In the beginning of this record is recited the law or inftitution in form, as it is already printed in your last paper: to which are added two bylaws, as a comment upon the general law, the fubftance whereof is, that the wife fhall take the fame oath as the hufband, mutatis mutandis ; and the judges thall, as they think meet, inter rogate or cross examine the witnesses. After this proceeds the register in manner following, "Aubry de Falstaff, fon of Sir John Falstaff, "kt. with dame Maude his wife, were the first "that demanded the bacon, he having bribed ❝ twain of his father's companions to swear falily "in his behoof, whereby he gained the flitch, "but he and his faid wife falling immediately into

a difpute how the faid bacon fhould be dreffed, it was by order of the judges taken from him and hung up again in the hall. "Alifon the wife of Stephen Freckle, brought "her faid hufband along with her, and fet forth "the good conditions and behaviour of her con"fort, adding withal that fhe doubted not but "he was ready to atteft the like of her, his wife; "whereupon he, the faid, Stephen, thaking his

head, the turned thort upon him, and gave him

❝ a box on the ear.

Philip de Waverland, having laid his hand "upon the book, when the claufe, were I fole "and fhe fole, was rehearsed, found a fecret com"punction rifing in his mind, and stole it off


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Richard de Lovelefs, who was a courtier, and a very well bred man, being obferved to "hefitate at the words after our marriage, was " thereupon required to explain himself. "plied, by talking very largely of his exact "complaifance while he was a lover; and alledged "that he had not in the leaft difobliged his wife "for a year and a day before marriage, which he "hoped was the fame thing.


"Joceline Jolly, Efq; making it appear by un"questionable teftimony, that he and his wife "had preferved full and entire affection for the "fpace of the first month, commonly called the "honey-moon; he had in confideration thereof "one rather beftowed upon him."

After this, fays the record, many years paffed
before any
demandant appeared at Whiche-



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took all thofe gentlemen he faw in fcarfs to be perfons of that dignity; for that a young divine, after his first degree in the univerfity, ufually comes hither only to fhow himself; and, on that occafion, is apt to think he is but half " equipped with a gown and caffock for his public appearance, if he hath not the additional ornament of a scarf of the firft magnitude to intitle him to the appellation of Dr. from his landlady, and the boy at Child's. 'Now fince I know that this piece of garniture is looked upon as a mark of vanity or affectation, as it is made ufe of among fome of the little fpruce adventurers of the town, I should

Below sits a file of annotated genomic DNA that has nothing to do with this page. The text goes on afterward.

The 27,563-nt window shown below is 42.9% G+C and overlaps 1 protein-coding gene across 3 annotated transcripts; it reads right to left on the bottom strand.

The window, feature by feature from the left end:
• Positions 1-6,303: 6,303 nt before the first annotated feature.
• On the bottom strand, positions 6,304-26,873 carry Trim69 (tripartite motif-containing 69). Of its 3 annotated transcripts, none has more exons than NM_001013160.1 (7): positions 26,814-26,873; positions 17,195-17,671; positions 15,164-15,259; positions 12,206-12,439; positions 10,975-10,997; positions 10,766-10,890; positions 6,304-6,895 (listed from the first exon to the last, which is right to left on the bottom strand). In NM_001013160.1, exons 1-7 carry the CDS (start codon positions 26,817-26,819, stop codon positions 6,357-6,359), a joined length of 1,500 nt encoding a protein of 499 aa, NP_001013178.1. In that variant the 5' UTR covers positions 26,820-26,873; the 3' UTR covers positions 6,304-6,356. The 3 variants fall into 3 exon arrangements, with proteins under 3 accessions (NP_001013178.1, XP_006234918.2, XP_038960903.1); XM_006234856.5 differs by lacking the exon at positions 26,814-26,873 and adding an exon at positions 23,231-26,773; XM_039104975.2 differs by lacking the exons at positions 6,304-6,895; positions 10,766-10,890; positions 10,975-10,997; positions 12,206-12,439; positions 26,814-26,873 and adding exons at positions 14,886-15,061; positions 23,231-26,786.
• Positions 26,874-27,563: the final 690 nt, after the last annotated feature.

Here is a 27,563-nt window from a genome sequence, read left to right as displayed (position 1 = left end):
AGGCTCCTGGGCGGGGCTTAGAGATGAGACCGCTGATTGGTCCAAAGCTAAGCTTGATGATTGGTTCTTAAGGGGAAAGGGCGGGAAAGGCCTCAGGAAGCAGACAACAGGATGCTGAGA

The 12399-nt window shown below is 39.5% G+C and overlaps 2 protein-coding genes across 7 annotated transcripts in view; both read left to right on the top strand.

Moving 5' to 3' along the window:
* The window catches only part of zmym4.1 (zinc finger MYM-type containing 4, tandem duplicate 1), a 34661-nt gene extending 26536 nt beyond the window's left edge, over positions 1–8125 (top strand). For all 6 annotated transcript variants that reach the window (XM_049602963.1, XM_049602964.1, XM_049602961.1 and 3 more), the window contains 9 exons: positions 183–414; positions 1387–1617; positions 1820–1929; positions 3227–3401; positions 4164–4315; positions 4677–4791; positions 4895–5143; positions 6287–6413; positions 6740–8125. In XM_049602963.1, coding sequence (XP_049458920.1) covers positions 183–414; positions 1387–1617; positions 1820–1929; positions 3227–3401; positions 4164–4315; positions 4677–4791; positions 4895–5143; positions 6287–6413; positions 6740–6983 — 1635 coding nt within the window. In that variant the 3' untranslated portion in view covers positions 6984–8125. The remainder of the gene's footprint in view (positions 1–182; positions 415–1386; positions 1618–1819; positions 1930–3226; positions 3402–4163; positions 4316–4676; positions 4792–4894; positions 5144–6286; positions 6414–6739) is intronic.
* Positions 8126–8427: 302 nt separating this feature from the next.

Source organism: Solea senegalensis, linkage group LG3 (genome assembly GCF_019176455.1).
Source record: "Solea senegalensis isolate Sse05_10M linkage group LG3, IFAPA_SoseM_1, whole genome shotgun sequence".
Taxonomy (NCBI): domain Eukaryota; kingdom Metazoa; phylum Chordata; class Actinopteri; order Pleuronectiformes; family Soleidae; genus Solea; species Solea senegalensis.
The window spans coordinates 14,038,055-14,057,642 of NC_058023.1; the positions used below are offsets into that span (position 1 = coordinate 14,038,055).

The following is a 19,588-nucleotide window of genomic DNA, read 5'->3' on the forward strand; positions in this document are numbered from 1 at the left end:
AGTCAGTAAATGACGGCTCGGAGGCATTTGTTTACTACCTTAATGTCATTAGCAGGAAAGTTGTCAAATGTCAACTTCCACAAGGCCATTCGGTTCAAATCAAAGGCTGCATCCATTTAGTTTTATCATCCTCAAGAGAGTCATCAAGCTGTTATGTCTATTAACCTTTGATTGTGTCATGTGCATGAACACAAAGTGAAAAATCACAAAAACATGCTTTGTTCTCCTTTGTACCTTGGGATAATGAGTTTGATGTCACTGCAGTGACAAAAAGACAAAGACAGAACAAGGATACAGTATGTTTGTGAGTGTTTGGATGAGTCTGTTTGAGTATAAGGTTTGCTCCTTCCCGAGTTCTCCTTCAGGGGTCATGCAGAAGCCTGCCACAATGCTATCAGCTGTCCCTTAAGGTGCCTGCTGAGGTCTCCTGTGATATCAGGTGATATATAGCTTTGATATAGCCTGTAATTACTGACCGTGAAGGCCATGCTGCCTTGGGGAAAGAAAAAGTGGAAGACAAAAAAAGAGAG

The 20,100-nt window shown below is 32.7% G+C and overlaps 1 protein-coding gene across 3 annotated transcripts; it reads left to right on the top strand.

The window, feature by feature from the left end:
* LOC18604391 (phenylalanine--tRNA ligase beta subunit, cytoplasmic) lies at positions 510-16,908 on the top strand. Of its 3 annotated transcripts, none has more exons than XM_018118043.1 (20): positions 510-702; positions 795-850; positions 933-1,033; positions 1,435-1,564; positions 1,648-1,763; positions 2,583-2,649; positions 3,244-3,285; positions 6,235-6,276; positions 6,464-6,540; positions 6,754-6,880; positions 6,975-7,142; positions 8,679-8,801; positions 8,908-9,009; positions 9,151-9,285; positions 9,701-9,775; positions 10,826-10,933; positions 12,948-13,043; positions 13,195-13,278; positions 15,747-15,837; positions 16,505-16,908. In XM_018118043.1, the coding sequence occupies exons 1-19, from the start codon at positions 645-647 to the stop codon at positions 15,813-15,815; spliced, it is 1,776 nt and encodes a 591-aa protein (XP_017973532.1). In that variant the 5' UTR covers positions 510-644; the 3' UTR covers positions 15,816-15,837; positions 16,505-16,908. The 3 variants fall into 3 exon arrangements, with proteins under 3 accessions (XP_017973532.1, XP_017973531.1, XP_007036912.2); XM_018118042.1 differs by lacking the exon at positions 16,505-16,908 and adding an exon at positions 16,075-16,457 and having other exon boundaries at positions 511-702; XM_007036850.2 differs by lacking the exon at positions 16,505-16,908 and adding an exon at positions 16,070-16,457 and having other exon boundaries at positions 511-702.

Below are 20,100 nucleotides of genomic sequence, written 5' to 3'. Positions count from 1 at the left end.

glad if you would give it a place among thofe extravagancies you have justly exposed in feveral of your papers: being very well affured that the main body of the clergy both in the country and the universities, who were almost to a man untainted with it, would be very well pleafed to fee this venerable foppery well < expofed. When my patron did me the honour " to take me into his family (for 1 must own myfelf of this order) he was pleased to fay he 'took me as a friend and companion; and 'whether he looked upon the scarf Ike the lace and fhoulder-knot of a footman, as a badge of fervitude and dependence, I do not know, but "he was fo kind as to leave my wearing of it to my own difcretion; and not having any just title to it from my degrees, I am content to be "without the ornament. The privileges of our ( nobility to keep a certain number of chaplains are undifputed, though perhaps not one in ten ' of those reverend gentlemen have any relation to the noble families their fcarfs belong to; the right generally of creating all chaplains, except the domeftic, where there is one, being nothing more than the perquifite of a fteward's place, who if he happens to outlive any confiderable number of his noble mafters, thall probably, at one and the fame time, have fifty chaplains, all in their proper accoutrements, of his own creation; though, perhaps, there hath been neither grace nor prayer faid in the family fince the introduction of the first co